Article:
|This article does not cite any references or sources. (June 2008)|
Candomblé Ketu' (or Queto in Portuguese spelling) is the largest and most influential nation (sect) of Candomblé, a religion widely practiced in Brazil. Its beliefs and rituals are similar to those of other Candomblé nations in general terms, but different in almost every detail.
Although related to the batuque cults that started in the late 16th century, Ketu developed mostly in the early 19th century, chiefly in the region of Bahia, among slaves belonging to the Yoruba (Iorubá) ethnic group. Its origins are entwined with the religious and beneficent brotherhoods (irmandades) organized by the Roman Catholic Church among ethnic Yoruba slaves, the Order of Our Lady of the Good Death (Nossa Senhora da Boa Morte), for women, and the Order of Our Lord of the Martyrdom (Nosso Senhor dos Martírios), for men.
Ketu deities are basically those of Yoruba mythology. Olorun, also known as Eledumare, Olodumare, Eledaa and Olofin-Orun, is the supreme God, who created the deities or Orishas (also spelled Orisas or Orixás). The variety of orishas still venerated in Africa were reduced to about 16, of which around twelve are invoked in ceremonies:
- Ogum or Ogun, Orixá of iron, war, fire, and technology.
- Oshosi, (also spelt, Ochosi, Ososi, Oxosi, Osawsi), Orixá of hunting and plenty.
- Logunedê, young Orixá of hunting, of rivers and fishermen.
- Xangô, Orixá of fire and thunder, protector of judges.
- Omulu or Obaluaiê, Orixá of health ("physician of the poor"), skin diseases and plagues.
- Oxumaré, Orixá of rain and of the rainbow.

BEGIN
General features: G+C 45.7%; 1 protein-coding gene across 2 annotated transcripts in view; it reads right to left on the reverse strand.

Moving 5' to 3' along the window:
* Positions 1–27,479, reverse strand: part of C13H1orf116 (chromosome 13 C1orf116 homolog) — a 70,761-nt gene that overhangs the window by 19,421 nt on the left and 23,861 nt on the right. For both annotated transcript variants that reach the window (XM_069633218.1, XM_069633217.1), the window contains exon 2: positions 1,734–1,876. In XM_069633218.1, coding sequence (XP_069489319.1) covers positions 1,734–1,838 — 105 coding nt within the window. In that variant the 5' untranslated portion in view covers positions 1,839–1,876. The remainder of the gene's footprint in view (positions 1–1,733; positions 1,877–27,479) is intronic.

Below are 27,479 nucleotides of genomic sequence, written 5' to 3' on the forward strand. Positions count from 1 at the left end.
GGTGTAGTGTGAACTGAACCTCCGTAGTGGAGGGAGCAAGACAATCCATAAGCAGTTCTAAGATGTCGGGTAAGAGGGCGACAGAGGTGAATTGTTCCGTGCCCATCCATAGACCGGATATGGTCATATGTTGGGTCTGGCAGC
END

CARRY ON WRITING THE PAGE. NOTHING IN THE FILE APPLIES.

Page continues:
- Ossaim, Orixá of herbal medicine.
- Oyá or Iansã, Orixá (feminine) of wind, storms, and lightning, and of the Niger River.
- Oxum, Orixá (feminine) of rivers, of gold, cowrie shell game, and love.
- Iemanjá, Orixá (feminine) of the seas, lakes, and fertility, mother of many Orixás.
- Nanã, Orixá (feminine) of marshes and death, mother of Obaluaiê.
- Obá, Orixá (feminine) of the Obá River, one of Xangô's wives.
- Ewá, Orixá (feminine) of the Ewá River.
- Oxalá, the most respected Orixá, father of most other Orixás.
- Ibeji, Orixá of twin children (ibi=born, eji=two)
- Irocô, Orixá of the Sacred Tree. In Brazil, the sacred tree is a gameleira.
- Egungun, important ancestor cultuated after death in separate houses of the Orixás.
- Orumilá or Ifá, Orixá of divination and destiny.
- Exu, Orixá guardian of roads (particularly crossroads), temples, houses, cities and people.
Being the orixá of roads, Exú governs access to the realm of orixás, so the preparation of every Ketu ceremony begins with sacrifices to him, followed by sacrifices to the Orixás that are to be invoked.
In Africa, each Orishas was typically associated to a certain country or city: Sàngó in Oyó, Iemanjá in the region of Egbá, Ewá in Egbado, Ogun in Ekiti and Ondô, Oxum in Ijexá and Ijebu, Erinlé in Ilobu, Logunedê in Ilexá, Otin in Inixá, Oxalá-Obatalá in Ifé, divided into Osàlúfon in Ifan and Òságiyan in Ejigbô. In Candomblé Ketu these local deities were combined into a single pantheon and can be worshipped at any temple throughout Brazil.
Ritual language 
The sacred language used in Ketu rituals (Iorubá or Nagô) is derived from the Yoruba language. The Ketu names of most cult-related concepts — ceremonial acts and objects, priestly ranks and ritual functions, ritual foods, etc. — are drawn from it.
|This article does not cite any references or sources. (August 2010)|
- Candomblé Ketu
- Ilê Opó Afonjá[dead link], a major Ketu house in Salvador
- Ama, A Story of the Atlantic Slave Trade